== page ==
Not only was four years of therapy helpful in my healing journey, as difficult as it was, but receiving the continual support of even a few people who became mentors in my life, whom I looked up to. These mentors not only saw me in some of my worst moments, but they never lost hope in me. They invested in me and saw my potential as I witnessed the power of a life surrendered to, healed from, and transformed by God. These mentors remained long-term friends. In every season of life, the Lord has always provided the people I need for support and people I can give support to. I’m convinced that different people cross our paths a the right time for specific purposes that we may not always understand. Getting to the point of desperation got me into therapy, but continual healing involved my own intentionality, support of family and mentors, along with seeing the world outside my own reality. Witnessing people who walked genuinely in the power and love of Christ is what gave me a vision for what God could do in my life, through a broken vessel. I’m still learning and growing, every step of the journey in life, one step at a time.

 

Back in the moment, I probably wouldn’t have listened to myself then, even if I knew what was right and exactly what would’ve eventually helped me. At the time, I wouldn’t have been able to convince myself of anything unless it was validated by others whom I trusted. There were ultimately no magic words that suddenly changed me, but an experience of words, actions, patterns, spirit, and more. Words became influential to me when I witnessed it though the lives of other people. It can be easier to value another person’s input after feeling understood by them first. In the darkest times of my life was when I encountered the power and grace of God on my life. I’m thankful to my parents for still loving me even through all the bitterness I placed on them to come to a place of peace in my own heart.

 

Birth Family Reunion:

Looking back now, I think it was wise of my parents to have me wait until I was at least 18 years old to search for my birth family. This was around the time that I reached the point of emotional maturity to handle what a person can never be fully prepared for. Although, there remained a prevalent fear in my heart that one day it would be too late. The point when I can to value my parent’s input was when they demonstrated their understanding and value of my own feelings. My parents were learning along the way just as I was learning. We had to learn through our mistakes. I appreciated that my parents provided a safe space to be open and honest with me about their feelings. There comes a point when we can never entirely understand each other’s feelings. My parents could never be as passionate about my birth family as I was. But it was important to them because they knew it was a part of me and they didn’t want to miss out on something that I considered to be such a big part of me. While I think there needs to be differentiation between my brith family and adoptive family, because they are their own unique relationships, I also have a desire to blend these two realities as they are equally important to me and equally a part of me. Adoptive parents need to be made aware of possibilites their child might discover about birth family. There will come a point when the adoptee may decide if they want to simply receive answers and cut ties or if they want to move forward in building a connection with their birth family. This decision could evolve and change over time. Many adoptees at least want answers to the unknown to learn more about themselves. I desired for not only that, but to also pursue a relationship with my birth family.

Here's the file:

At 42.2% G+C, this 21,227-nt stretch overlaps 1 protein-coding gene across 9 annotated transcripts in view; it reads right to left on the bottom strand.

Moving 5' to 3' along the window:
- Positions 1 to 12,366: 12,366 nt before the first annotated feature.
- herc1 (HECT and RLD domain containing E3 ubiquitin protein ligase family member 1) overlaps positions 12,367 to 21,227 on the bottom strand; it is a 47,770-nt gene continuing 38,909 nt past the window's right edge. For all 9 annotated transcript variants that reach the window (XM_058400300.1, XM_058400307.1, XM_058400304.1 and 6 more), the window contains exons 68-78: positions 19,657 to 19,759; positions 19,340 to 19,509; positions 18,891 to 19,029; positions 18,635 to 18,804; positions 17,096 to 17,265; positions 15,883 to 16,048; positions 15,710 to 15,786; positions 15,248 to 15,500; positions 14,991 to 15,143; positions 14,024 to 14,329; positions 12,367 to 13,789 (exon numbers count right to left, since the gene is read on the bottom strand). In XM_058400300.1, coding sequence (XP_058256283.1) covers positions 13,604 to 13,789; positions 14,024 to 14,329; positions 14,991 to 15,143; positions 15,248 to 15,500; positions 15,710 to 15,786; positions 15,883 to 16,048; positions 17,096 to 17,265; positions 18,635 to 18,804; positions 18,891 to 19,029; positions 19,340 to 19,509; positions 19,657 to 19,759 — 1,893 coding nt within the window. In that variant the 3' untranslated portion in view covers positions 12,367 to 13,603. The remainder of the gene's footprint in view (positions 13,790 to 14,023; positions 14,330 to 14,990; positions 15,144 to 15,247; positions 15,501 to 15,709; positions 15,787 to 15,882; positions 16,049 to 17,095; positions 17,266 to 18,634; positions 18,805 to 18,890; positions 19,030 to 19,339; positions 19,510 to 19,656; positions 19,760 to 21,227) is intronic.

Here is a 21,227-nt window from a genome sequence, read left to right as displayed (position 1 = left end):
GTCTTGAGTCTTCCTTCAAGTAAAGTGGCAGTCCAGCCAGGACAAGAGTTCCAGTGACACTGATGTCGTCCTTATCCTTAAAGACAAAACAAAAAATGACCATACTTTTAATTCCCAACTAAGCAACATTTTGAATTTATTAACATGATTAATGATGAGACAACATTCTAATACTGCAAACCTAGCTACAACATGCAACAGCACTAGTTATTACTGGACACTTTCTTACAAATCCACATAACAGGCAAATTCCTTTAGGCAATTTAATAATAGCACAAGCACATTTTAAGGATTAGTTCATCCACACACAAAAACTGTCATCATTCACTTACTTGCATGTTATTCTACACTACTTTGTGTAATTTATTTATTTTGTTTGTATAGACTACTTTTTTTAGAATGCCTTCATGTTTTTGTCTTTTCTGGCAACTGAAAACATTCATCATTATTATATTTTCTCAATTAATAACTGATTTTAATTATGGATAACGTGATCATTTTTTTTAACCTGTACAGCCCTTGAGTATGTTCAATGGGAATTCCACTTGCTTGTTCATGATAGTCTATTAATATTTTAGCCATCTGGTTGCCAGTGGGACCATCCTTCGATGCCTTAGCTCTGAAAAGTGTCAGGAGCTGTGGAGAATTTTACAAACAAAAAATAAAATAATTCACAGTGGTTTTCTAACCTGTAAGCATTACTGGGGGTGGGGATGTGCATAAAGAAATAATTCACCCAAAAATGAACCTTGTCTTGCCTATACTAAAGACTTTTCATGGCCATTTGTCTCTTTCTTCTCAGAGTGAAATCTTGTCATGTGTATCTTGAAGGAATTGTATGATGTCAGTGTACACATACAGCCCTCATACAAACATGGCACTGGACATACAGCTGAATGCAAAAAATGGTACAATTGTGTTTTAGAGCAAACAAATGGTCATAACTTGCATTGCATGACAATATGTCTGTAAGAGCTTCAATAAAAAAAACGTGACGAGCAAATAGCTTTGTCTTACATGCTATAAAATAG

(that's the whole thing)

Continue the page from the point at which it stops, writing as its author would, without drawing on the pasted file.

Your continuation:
My perspective on my adoption experience has changed and grown over time. Adoption was an alternative that gave me a chance at life in a time when I was clueless and defenseless. Adoption placed me into a loving family who wanted a child to love. Adoption gave me more opportunities for my family to help others. Adoption allowed me to view life circumstances in different ways. Adoption allowed me to cross paths with many people. Adoption for me was a sacrificial intervention that has provided valuable experiences and opportunities for unconditional love, growth, and belonging into a family who invests in one another through the joys and sorrows of life and who I deeply appreciate an love more and more. My parents have given me a wonderful life and I’m so thankful for all they are to me. They came for me when I was left in the world. They welcomed me as their own. They provided for my needs when I was most vulnerable. They remained with me all these years Their lives reflect the values instilled in me. Their wisdom and guidance has helped me become who I am today and has taught me what true unconditional love is. They introduced me to the greatest love of all. Without them, the center of my heart would remain hallow. My parents are irreplaceable to me.

 

To me, adoption means a chance for a human being to be loved as family when they have nothing left. Adoption can help a person get replenished for what they have lost in life, but does not replace the trauma previously experienced. Adoption comes with footprints of the past, that dig deep. It also means that a family has room to grow, not just in members, but also in understanding, quality of love, communication, support, and care. Adoption changes the shape of many things and impacts everyone involved. Adoption is an experience of learning and growing as a person and as a community. Adoption is part of a bigger picture.

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Ukrainian - American Adoptee & I'm Adopted Ambassador for Ukrainian Adoptees